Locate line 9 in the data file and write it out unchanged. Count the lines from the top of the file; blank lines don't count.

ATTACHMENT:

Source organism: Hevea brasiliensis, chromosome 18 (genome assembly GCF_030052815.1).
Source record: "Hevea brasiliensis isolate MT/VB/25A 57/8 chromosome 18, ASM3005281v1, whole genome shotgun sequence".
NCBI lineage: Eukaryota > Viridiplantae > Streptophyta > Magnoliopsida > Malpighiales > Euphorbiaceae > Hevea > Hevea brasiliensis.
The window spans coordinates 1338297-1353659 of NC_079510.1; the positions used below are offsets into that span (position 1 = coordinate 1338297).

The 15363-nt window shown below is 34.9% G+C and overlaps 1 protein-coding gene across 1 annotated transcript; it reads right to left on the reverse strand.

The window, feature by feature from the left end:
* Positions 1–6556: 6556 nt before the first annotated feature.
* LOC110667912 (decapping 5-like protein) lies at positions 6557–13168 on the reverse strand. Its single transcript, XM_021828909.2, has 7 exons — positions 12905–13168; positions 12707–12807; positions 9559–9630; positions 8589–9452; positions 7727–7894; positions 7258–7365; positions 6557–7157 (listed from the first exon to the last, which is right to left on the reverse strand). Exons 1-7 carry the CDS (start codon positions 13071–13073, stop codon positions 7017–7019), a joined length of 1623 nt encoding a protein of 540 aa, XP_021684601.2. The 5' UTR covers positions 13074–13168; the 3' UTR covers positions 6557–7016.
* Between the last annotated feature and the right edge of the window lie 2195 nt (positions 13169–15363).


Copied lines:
* Between the last annotated feature and the right edge of the window lie 2195 nt (positions 13169–15363).